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Talking to...

Hannah Redman

It's a lovely coincidence that when you need to speak to an expert on a certain topic, it turns out exactly what you're looking for is right in front of you. That's what happened when we wanted to offer our flower-arranging tips. The wife of one of our founders – Giles – is a self-taught floristry whiz, and so our search for a flower savant ended before it had really begun.

Hannah. In brief.

HANNAH. Is effortlessly put together. From clothes to home, she channels an easy kind of elegance that's relaxed and approachable. She's constantly followed by the pitter-patter sound of paws. Their chocolate working cocker spaniel, Mocha, is always two steps behind her.

ON FLOWERS. Is somewhat of a natural. When asked what her number one tip would be on arranging she replied "Just go with it. You're not meant to think."

ON FAMILY. Mother to Olivia, Bella, Max and Charlie whose ages range from seven to thirteen. Her parents live in the same village too. And, there's talk of a second dog. It's a busy house.

The interview

“Our house is alive when there are flowers inside.”

First, we asked how Hannah got into flowers.

"I was so fed up with buying fresh flowers and them dying within a week, max. So I started planting bulbs in baskets and porcelain pots and selling them at the Christmas fairs. I loved it but it was too much with the children and it was getting to the point that I needed a helping hand. I needed a way to make flowers part of my life but in a way that worked with my lifestyle. So I started planting."

She showed us what she meant.

"I've created a few zones in our garden but the cutting garden and vegetable patch is where the magic happens. We try to be as home-grown as possible so we grow all our flowers and our own organic vegetables and fruit from redcurrants and strawberries through to squash and sweet peas; the germinating and the eating are the most fun parts! The cutting garden is where I grow the flowers that I'll want to cut and bring inside. It's a way of celebrating flowers indoors without spoiling the beauty of having flowers in the garden too. It's so exciting to watch the bulbs grow up in the garden. It means spring is on the way.”

There was more.

"I fill our home with flowers and when the bulbs die, I replant them in the main garden so they can bloom for a second time but a little more softly. And if I ever buy plants, I'll only buy them if I know they can go in the garden flowerbeds afterwards. They must be recyclable." It's all incredibly self-sufficient.

We wanted to know what Hannah's favourite seasonal flowers were...

"For spring, bridal crown, grape hyacinths and tulips.
For summer, dahlias and again, tulips (or anything from my cutting garden like alliums and foxgloves).
For autumn, whatever the garden has left to offer like chrysanthemums and amaryllis.
For Christmas, paper whites.
And for all year round, hydrangeas."

...And importantly, how she learnt so much.

"Have you heard of Sarah Raven?" (I hadn't). "She's one of the most successful garden ladies in Britain and so I've spent a great deal of time reading her books and her column. Then there's my mother who always had amazing flowers in the home."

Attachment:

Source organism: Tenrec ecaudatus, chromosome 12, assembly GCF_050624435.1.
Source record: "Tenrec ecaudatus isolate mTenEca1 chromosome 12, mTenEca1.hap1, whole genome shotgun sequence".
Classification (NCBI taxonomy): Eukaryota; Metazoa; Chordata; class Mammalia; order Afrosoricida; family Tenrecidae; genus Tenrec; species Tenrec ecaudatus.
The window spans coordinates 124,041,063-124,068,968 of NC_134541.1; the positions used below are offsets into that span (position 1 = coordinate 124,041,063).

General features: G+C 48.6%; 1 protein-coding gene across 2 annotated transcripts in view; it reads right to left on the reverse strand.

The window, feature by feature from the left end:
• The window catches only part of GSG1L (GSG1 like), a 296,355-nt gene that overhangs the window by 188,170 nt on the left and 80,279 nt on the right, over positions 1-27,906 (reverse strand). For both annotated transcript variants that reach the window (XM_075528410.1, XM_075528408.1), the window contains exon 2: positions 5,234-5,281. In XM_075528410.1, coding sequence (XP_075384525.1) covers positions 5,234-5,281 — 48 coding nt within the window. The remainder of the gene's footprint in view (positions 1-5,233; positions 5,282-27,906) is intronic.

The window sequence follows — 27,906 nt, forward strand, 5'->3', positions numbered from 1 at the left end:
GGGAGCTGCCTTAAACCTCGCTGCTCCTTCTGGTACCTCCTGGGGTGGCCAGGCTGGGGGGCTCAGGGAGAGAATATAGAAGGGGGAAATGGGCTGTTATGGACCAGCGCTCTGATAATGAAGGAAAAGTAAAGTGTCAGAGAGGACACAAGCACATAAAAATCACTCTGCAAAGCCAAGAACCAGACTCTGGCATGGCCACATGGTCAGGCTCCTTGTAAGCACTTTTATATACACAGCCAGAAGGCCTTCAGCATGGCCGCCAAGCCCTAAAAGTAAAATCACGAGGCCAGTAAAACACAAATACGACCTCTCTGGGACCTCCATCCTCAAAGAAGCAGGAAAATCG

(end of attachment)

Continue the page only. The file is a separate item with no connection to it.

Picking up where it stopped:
She shared some of her cherished tips for bringing flora and fauna to everyday life.

"A garden table can be elevated with a basket of flowers in the centre. Flowers in the bathroom is such a luxury so I choose geraniums with their rich leaves and love for warmth and moisture. Tulips are divine in a bathroom too but generally I think they work better downstairs. Flowers as a centrepiece on an indoor dining table is something we all know, but I like to change the way I do it every time we have guests. I don't think a centrepiece has to always be just one big vase. We had friends over at the weekend and I did a long line of vintage glass bottles with five stems of long, tall tulips inside. Another time I did reclaimed terracotta pots with trailing grape hyacinths and moss spilling out. There's so much you can do. Oh, and I love to place nemesia vanilla lady by the back doors so you smell it as soon as you come inside."

Onto flower-arranging.

"Firstly, colour. You need to think not just about what colours you like, but ones which your room will like too. Next I think about seasonality, using flowers that are so true to the season you're in. This is a lovely thing to consider with faux flowers too. Greenery is hugely important. I like eucalyptus, euphorbia and artichoke leaves for life-like stems and soft moss in pots for real blooms. Flowers, real or life-like, need foliage. Height. Varying height makes your arrangement feel much more natural; it gives the bunch flow. Finally, what you choose to display your flowers in (or plants for that matter) will completely transform your piece. Voluptuous vases are fantastic but what I adore the most are dramatic urns that I pick up from antiques markets. Our house is filled with them. They're just a little unexpected.

And when you're doing a bouquet, always lay your flowers flat on a surface, but at an angle so they naturally fan out.  Never do them straight. Alternatively, hold the bunch in your hand and gradually add to it, piece by piece, feeding the bouquet as you go. Whichever way you feel most comfortable with."

And the future?

"I would love to work with flowers in a more creative way again, I really would. We'll see. For now, knowing that I'm creating a home that's warm from the moment you come in is enough. My children's paintings, crumbling urns of home-grown flowers everywhere, meals cooked with ingredients nurtured in our own soil, they all welcome people in, and that's what I really want."

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